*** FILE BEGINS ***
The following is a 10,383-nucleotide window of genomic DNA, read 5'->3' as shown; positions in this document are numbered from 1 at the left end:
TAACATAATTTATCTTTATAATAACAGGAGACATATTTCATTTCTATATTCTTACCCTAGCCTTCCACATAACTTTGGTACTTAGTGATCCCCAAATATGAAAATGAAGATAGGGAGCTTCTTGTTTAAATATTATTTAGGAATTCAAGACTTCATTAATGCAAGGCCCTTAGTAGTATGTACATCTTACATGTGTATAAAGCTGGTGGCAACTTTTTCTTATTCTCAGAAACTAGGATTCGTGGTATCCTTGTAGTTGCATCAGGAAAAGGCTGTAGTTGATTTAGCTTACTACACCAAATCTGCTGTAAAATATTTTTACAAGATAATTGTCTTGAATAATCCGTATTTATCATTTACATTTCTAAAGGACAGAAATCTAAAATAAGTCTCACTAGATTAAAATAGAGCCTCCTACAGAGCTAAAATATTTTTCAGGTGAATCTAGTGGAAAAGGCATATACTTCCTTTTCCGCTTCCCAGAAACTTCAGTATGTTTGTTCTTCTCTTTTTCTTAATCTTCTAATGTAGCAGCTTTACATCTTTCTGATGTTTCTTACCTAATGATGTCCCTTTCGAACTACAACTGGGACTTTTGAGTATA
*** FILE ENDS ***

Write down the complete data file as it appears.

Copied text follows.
The following is a 10,383-nucleotide window of genomic DNA, read 5'->3' as shown; positions in this document are numbered from 1 at the left end:
TAACATAATTTATCTTTATAATAACAGGAGACATATTTCATTTCTATATTCTTACCCTAGCCTTCCACATAACTTTGGTACTTAGTGATCCCCAAATATGAAAATGAAGATAGGGAGCTTCTTGTTTAAATATTATTTAGGAATTCAAGACTTCATTAATGCAAGGCCCTTAGTAGTATGTACATCTTACATGTGTATAAAGCTGGTGGCAACTTTTTCTTATTCTCAGAAACTAGGATTCGTGGTATCCTTGTAGTTGCATCAGGAAAAGGCTGTAGTTGATTTAGCTTACTACACCAAATCTGCTGTAAAATATTTTTACAAGATAATTGTCTTGAATAATCCGTATTTATCATTTACATTTCTAAAGGACAGAAATCTAAAATAAGTCTCACTAGATTAAAATAGAGCCTCCTACAGAGCTAAAATATTTTTCAGGTGAATCTAGTGGAAAAGGCATATACTTCCTTTTCCGCTTCCCAGAAACTTCAGTATGTTTGTTCTTCTCTTTTTCTTAATCTTCTAATGTAGCAGCTTTACATCTTTCTGATGTTTCTTACCTAATGATGTCCCTTTCGAACTACAACTGGGACTTTTGAGTATA